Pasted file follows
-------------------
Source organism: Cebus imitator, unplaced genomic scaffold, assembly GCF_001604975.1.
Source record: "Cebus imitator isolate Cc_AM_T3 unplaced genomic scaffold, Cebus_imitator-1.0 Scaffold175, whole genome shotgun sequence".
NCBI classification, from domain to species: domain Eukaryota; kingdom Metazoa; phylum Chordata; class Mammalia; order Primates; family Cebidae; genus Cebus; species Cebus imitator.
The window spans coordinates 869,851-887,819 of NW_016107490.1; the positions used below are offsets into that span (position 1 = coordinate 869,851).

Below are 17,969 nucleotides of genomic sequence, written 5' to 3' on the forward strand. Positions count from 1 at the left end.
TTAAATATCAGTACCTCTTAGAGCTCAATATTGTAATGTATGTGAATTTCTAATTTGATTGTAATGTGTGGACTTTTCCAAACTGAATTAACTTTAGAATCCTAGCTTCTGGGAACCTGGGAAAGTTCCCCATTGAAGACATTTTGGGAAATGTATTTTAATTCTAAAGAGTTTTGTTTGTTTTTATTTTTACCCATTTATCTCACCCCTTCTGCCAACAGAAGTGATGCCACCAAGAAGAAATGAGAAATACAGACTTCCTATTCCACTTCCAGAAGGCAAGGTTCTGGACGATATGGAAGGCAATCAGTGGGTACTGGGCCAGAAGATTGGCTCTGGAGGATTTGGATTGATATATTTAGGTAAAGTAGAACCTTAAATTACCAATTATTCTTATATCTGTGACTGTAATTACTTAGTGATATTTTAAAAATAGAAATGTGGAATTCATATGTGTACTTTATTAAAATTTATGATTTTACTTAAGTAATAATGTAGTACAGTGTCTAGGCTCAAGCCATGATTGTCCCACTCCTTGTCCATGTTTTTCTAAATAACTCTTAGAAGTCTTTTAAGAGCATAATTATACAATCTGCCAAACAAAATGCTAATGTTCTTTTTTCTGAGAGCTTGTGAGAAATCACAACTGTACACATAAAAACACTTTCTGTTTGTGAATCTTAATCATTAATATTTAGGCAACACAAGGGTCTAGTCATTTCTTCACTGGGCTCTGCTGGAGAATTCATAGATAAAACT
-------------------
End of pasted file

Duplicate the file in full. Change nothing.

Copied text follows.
Source organism: Cebus imitator, unplaced genomic scaffold, assembly GCF_001604975.1.
Source record: "Cebus imitator isolate Cc_AM_T3 unplaced genomic scaffold, Cebus_imitator-1.0 Scaffold175, whole genome shotgun sequence".
NCBI classification, from domain to species: domain Eukaryota; kingdom Metazoa; phylum Chordata; class Mammalia; order Primates; family Cebidae; genus Cebus; species Cebus imitator.
The window spans coordinates 869,851-887,819 of NW_016107490.1; the positions used below are offsets into that span (position 1 = coordinate 869,851).

Below are 17,969 nucleotides of genomic sequence, written 5' to 3' on the forward strand. Positions count from 1 at the left end.
TTAAATATCAGTACCTCTTAGAGCTCAATATTGTAATGTATGTGAATTTCTAATTTGATTGTAATGTGTGGACTTTTCCAAACTGAATTAACTTTAGAATCCTAGCTTCTGGGAACCTGGGAAAGTTCCCCATTGAAGACATTTTGGGAAATGTATTTTAATTCTAAAGAGTTTTGTTTGTTTTTATTTTTACCCATTTATCTCACCCCTTCTGCCAACAGAAGTGATGCCACCAAGAAGAAATGAGAAATACAGACTTCCTATTCCACTTCCAGAAGGCAAGGTTCTGGACGATATGGAAGGCAATCAGTGGGTACTGGGCCAGAAGATTGGCTCTGGAGGATTTGGATTGATATATTTAGGTAAAGTAGAACCTTAAATTACCAATTATTCTTATATCTGTGACTGTAATTACTTAGTGATATTTTAAAAATAGAAATGTGGAATTCATATGTGTACTTTATTAAAATTTATGATTTTACTTAAGTAATAATGTAGTACAGTGTCTAGGCTCAAGCCATGATTGTCCCACTCCTTGTCCATGTTTTTCTAAATAACTCTTAGAAGTCTTTTAAGAGCATAATTATACAATCTGCCAAACAAAATGCTAATGTTCTTTTTTCTGAGAGCTTGTGAGAAATCACAACTGTACACATAAAAACACTTTCTGTTTGTGAATCTTAATCATTAATATTTAGGCAACACAAGGGTCTAGTCATTTCTTCACTGGGCTCTGCTGGAGAATTCATAGATAAAACT